New York

Hugh Steers

Midtown Payson Galleries

In Hugh Steers’ easel-sized figurative works, a modern theatricality is combined with a sketchy painterly manner reminiscent of old master painting. Stripped down to their underwear and depicted in drab but radiantly lit interiors, Steers’ figures appear transfixed by inexplicable gestures. Blank or pensive facial expressions register their alienation, yet the bleak reality depicted in these vignettes is to some extent tempered by the artist’s self-conscious black humor.

Steers invites us to share in private moments of anxious suspense or voyeuristic titillation that remain provocatively inexplicit, inducing a state of receptive (perhaps guilty) puzzlement. A work entitled Party Favors, 1990, suggests a self-portrait of the artist as comic dunce. Standing full-figure beside a grotesquely knotted drapery, the figure wears a bag over his head topped with a tricolored party hat and limply holds a noisemaker in each hand. In several other works, in which additional figures appear in the roles of social or maintenance workers, campy self-ridicule is replaced by narrative situations that are even more pointedly mysterious. In Official Letter, 1990, an accompanying female figure posed with a piece of stationery (her head is again obscured by a paper bag) seems oddly incidental, and cultural artifacts such as a tricolored beach ball and a Jeff Koons–style inflatable rabbit remain undynamic in the context of this static narrative. Despite the formal qualities and a heightened voyeuristic sense that Steers achieves with the repeated motif of the bagged head (a nod to Philip Guston’s klansmen), his obtuse art-historical parodies ultimately function as visual conundrums that isolate the audience from meaningful dialogue.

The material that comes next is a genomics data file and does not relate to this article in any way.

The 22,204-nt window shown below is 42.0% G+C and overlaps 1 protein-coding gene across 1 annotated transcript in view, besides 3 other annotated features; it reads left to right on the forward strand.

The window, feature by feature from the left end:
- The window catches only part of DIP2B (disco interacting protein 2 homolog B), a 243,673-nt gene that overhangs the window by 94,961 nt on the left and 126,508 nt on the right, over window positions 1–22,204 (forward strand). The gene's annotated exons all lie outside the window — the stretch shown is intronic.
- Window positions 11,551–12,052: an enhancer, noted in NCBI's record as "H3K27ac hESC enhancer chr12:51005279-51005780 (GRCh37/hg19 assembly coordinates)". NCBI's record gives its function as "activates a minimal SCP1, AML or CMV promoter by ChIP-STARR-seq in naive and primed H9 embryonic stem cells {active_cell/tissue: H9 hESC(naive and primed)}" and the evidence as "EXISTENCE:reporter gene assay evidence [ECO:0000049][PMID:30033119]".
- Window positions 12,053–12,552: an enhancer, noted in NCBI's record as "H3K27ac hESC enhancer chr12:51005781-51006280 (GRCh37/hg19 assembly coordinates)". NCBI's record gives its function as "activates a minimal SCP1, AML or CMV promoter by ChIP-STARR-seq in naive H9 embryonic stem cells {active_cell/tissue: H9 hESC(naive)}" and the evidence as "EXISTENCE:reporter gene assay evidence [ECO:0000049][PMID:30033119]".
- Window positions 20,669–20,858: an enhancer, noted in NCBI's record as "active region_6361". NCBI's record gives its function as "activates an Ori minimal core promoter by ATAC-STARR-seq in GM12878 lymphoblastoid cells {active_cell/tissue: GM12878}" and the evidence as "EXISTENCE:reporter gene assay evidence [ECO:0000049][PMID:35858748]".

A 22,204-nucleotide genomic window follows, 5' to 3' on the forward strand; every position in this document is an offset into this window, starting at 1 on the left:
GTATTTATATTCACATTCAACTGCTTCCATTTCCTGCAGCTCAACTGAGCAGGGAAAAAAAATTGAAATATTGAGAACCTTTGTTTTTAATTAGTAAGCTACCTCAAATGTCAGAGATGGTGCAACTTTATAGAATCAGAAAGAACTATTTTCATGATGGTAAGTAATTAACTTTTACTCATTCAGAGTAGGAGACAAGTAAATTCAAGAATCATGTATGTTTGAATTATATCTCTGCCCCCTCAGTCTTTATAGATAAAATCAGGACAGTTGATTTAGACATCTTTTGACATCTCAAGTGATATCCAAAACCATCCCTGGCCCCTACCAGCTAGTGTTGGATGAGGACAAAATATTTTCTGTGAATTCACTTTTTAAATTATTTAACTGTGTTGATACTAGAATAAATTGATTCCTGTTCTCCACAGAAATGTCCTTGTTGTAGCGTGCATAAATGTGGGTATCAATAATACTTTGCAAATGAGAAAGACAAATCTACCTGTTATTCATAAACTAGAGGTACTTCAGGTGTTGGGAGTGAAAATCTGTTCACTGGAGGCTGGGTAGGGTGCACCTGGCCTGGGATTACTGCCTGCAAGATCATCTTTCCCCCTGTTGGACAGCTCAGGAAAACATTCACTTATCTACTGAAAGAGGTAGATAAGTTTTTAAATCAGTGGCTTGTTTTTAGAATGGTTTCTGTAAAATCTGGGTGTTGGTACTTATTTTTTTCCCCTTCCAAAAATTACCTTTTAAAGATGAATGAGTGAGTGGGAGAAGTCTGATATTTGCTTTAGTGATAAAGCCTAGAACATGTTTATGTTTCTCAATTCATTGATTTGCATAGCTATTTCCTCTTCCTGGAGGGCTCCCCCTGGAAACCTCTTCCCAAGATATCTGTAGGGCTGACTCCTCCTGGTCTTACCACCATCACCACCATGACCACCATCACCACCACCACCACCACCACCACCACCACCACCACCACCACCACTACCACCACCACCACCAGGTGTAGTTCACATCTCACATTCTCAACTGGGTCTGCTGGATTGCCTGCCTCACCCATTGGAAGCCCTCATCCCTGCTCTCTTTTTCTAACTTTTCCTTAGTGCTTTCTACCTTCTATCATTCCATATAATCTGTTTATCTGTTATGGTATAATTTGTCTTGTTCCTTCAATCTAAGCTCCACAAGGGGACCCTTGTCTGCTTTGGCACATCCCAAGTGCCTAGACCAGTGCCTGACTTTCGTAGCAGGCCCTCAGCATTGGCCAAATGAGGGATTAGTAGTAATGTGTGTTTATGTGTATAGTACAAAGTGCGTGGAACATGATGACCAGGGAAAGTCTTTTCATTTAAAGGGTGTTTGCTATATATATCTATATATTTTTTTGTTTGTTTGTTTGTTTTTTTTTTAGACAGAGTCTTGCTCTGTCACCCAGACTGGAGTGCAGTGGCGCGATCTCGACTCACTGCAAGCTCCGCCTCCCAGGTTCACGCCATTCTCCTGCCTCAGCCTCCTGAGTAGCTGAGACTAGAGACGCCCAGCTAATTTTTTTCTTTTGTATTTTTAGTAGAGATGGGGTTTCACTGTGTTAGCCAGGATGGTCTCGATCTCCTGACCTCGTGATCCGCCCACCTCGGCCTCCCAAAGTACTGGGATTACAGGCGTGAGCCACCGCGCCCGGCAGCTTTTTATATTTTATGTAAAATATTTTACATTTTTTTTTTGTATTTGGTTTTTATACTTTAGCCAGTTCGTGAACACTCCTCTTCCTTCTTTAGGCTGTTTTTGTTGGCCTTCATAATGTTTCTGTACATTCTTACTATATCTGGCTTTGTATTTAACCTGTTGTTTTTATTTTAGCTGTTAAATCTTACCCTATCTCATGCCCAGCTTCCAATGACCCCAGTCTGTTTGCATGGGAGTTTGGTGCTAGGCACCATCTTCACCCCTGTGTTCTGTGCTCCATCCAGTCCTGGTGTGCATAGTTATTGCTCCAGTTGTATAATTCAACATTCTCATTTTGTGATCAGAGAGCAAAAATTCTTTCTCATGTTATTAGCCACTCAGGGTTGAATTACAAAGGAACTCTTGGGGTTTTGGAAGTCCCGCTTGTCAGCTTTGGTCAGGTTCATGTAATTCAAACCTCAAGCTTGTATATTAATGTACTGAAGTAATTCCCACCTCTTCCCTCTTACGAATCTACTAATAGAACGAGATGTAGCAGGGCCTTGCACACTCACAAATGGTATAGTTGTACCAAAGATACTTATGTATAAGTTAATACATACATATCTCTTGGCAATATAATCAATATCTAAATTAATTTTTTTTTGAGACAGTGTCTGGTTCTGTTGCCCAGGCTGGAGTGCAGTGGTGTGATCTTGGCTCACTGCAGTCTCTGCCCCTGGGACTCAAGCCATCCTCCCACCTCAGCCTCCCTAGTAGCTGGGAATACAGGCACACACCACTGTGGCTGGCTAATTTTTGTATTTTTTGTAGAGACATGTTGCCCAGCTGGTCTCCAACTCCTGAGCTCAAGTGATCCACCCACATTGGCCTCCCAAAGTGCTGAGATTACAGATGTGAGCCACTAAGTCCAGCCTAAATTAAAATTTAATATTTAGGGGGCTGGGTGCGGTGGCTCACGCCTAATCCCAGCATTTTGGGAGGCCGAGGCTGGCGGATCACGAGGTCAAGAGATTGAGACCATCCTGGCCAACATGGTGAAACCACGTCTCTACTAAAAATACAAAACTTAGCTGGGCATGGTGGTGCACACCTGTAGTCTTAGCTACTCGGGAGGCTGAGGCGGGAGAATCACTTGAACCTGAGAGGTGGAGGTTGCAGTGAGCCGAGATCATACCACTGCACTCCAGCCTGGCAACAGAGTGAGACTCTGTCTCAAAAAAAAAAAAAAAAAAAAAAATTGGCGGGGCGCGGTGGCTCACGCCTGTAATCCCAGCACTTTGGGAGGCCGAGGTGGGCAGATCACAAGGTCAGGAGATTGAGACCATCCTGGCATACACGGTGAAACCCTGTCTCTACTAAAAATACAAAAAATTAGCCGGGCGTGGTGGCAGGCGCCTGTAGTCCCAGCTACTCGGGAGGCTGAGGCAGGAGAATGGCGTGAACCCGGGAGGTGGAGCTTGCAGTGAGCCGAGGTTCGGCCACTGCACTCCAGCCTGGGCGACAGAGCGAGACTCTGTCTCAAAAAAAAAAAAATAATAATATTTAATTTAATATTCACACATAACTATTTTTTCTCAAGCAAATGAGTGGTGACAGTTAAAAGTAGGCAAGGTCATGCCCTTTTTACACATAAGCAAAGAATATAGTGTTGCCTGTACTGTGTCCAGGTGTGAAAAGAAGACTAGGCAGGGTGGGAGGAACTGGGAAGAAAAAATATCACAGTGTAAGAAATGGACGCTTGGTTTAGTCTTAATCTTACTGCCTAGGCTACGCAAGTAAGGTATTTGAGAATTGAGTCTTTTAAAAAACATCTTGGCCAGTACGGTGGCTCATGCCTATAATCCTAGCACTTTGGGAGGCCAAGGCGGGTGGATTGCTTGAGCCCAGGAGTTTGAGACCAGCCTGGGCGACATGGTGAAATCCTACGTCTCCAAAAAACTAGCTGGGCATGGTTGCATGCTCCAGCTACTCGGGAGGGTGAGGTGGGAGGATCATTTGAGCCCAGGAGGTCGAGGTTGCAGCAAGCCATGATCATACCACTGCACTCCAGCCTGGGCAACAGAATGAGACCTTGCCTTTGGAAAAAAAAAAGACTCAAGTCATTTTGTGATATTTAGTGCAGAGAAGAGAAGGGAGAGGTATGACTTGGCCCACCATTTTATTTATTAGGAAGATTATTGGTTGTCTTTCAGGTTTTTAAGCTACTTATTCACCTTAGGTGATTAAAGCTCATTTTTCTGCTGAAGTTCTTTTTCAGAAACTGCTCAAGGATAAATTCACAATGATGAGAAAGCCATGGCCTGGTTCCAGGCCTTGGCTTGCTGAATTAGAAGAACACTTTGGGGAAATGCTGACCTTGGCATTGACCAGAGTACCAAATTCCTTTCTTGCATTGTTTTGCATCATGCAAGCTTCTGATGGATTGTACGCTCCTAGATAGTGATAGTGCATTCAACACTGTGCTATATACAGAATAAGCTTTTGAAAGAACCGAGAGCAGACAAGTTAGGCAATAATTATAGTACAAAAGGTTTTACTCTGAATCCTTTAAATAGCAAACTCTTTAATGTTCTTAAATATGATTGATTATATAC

In this show, Steers pursues two themes. In one body of work, which includes the hooded figures who, like the viewer, experience events they do not see, the images are blandly iconic. In another more explicitly narrative group of paintings, the scenes are both psychologically provocative and erotically titillating. In these works, ambiguity is used to create a sense of personal vulnerability or a mildly sexual atmosphere. In Red Shorts, 1990, a young man with shorts about his ankles is partially hidden from view by an easy chair in which he tensely reclines while talking on the phone. This image, simultaneously alienating and erotic, involves the audience in a furtive private experience that recalls the work of Eric Fishl, yet Steers’ settings, fitted with wine-dark furniture and symbolically dramatized fixtures, such as bathtubs or refrigerators, are more surrealistic.

The grim realities of illness make demands of art as they do of life, and the most penetrating and accomplished paintings in the exhibit are animated by these concerns. At first glance, Fruit Bowl, 1990, provides an ironic glimpse of the studio in which a figure appears to have collapsed in a gothic armoire before a tabletop still life, but closer inspection reveals a small bottle of AZT, the medication commonly used by AIDS patients. In the elegant and unambiguous Arm Bandage, 1991, a young man sits on the toilet staring out a viewless window in a daydream. His elbows rest on his knees, and his averted face leans upon his clasped hands to reveal the prominent IV bandage on his wrist. The elemental beauty of this simple painting provides a momentary release from the desperate circumstances it depicts.

Within their confined environments, Steers’ figures reveal an obstreperous spirit that refuses to be overwhelmed by the drama of the scenes depicted. In White Fridge, 1990, a cat runs across the floor between a looming refrigerator and a pair of cast-off blue jeans, catching the eye of a man lying on a cot beside a sleeping or unconscious companion. Whether the relationship presented is casually tender or desperately painful, the human image transcends its function as an allegorical symbol.

Ray Kass